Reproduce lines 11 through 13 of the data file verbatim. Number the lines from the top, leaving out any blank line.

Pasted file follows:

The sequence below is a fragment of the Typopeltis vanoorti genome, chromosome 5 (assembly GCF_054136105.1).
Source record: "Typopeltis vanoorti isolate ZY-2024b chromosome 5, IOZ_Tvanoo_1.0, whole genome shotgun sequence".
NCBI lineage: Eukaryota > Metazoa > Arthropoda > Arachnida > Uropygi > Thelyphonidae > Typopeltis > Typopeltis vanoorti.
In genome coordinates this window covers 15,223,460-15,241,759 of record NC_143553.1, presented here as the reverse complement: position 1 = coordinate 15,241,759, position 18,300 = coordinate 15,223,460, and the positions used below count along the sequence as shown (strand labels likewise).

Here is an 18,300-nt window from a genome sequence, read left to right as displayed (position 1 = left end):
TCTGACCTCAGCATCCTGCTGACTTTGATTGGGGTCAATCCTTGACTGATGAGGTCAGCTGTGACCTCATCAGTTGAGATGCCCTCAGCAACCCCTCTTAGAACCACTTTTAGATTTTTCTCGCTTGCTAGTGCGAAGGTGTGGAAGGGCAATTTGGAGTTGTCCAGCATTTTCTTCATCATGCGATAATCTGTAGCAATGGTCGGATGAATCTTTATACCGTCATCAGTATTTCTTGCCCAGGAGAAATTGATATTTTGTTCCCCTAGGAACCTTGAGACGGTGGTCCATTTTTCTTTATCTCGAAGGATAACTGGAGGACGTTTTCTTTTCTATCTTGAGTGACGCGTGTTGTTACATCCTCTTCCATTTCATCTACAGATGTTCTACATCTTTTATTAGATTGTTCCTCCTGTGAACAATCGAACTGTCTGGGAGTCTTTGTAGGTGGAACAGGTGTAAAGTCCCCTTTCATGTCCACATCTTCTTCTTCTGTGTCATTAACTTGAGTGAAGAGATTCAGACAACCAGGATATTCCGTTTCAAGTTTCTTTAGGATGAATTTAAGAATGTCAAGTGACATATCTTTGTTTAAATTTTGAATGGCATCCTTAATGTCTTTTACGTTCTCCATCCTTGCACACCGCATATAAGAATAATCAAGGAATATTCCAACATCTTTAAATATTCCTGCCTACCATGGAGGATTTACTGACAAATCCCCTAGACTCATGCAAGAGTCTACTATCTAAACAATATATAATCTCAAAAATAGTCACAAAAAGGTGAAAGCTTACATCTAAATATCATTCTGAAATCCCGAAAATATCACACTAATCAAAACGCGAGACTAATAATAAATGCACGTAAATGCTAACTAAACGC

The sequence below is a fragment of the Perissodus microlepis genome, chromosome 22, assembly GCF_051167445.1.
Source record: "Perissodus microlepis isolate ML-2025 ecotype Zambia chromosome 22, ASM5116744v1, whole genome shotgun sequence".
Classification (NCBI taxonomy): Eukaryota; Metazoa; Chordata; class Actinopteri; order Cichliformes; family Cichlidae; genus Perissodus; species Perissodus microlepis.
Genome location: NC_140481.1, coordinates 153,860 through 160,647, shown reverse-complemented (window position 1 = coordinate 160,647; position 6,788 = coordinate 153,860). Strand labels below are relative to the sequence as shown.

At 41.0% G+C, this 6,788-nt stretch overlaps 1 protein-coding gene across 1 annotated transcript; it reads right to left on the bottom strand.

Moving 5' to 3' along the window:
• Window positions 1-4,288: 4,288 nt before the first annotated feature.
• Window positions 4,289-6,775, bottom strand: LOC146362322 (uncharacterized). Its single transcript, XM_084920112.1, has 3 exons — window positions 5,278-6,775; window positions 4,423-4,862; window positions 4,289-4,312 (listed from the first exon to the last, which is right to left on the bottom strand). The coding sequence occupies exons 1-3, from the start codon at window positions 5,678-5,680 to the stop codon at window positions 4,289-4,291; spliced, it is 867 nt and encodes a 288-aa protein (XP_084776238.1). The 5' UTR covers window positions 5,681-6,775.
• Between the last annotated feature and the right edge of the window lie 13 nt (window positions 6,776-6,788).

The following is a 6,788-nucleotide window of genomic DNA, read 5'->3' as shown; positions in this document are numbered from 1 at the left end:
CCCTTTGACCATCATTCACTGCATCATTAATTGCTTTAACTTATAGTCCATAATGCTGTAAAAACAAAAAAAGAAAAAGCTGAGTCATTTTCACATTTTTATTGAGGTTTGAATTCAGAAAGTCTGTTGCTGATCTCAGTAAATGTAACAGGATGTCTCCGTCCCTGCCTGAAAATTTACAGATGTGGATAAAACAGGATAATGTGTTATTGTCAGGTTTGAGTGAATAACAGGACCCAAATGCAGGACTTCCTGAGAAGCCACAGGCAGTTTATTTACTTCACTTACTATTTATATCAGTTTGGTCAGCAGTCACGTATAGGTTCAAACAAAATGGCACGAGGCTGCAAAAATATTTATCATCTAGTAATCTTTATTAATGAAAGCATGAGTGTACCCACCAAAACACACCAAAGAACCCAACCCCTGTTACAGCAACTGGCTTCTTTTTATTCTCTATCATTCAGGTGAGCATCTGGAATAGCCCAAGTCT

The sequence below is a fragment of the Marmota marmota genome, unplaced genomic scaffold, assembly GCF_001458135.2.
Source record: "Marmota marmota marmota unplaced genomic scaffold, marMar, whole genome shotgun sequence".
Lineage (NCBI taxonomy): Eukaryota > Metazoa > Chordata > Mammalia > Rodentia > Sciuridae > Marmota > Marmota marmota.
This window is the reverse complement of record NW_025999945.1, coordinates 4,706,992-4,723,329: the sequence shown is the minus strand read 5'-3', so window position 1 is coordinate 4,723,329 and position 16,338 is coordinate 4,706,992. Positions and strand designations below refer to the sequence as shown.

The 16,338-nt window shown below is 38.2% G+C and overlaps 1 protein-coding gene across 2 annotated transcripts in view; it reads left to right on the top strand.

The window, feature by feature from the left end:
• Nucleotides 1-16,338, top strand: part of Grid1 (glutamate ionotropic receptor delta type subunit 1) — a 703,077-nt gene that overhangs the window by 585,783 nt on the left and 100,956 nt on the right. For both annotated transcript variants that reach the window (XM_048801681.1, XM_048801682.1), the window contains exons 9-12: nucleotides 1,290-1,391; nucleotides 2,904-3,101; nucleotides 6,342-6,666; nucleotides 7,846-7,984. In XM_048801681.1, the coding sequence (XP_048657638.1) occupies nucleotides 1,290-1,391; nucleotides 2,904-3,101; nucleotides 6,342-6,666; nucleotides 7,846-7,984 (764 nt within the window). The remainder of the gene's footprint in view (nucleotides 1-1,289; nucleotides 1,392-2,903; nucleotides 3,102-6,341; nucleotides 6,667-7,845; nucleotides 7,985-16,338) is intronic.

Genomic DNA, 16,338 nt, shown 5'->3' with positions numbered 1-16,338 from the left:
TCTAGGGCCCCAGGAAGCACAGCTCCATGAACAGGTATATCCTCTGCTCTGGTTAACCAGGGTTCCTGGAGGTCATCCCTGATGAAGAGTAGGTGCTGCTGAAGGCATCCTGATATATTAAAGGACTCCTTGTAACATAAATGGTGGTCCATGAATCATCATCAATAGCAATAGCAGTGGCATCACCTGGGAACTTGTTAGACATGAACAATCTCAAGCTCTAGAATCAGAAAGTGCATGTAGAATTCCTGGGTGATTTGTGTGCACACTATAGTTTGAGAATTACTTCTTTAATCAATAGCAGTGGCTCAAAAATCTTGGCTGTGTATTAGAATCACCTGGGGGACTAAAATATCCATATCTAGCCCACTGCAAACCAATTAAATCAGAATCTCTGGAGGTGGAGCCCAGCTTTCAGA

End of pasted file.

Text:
At 41.0% G+C, this 6,788-nt stretch overlaps 1 protein-coding gene across 1 annotated transcript; it reads right to left on the bottom strand.

Moving 5' to 3' along the window:
• Window positions 1-4,288: 4,288 nt before the first annotated feature.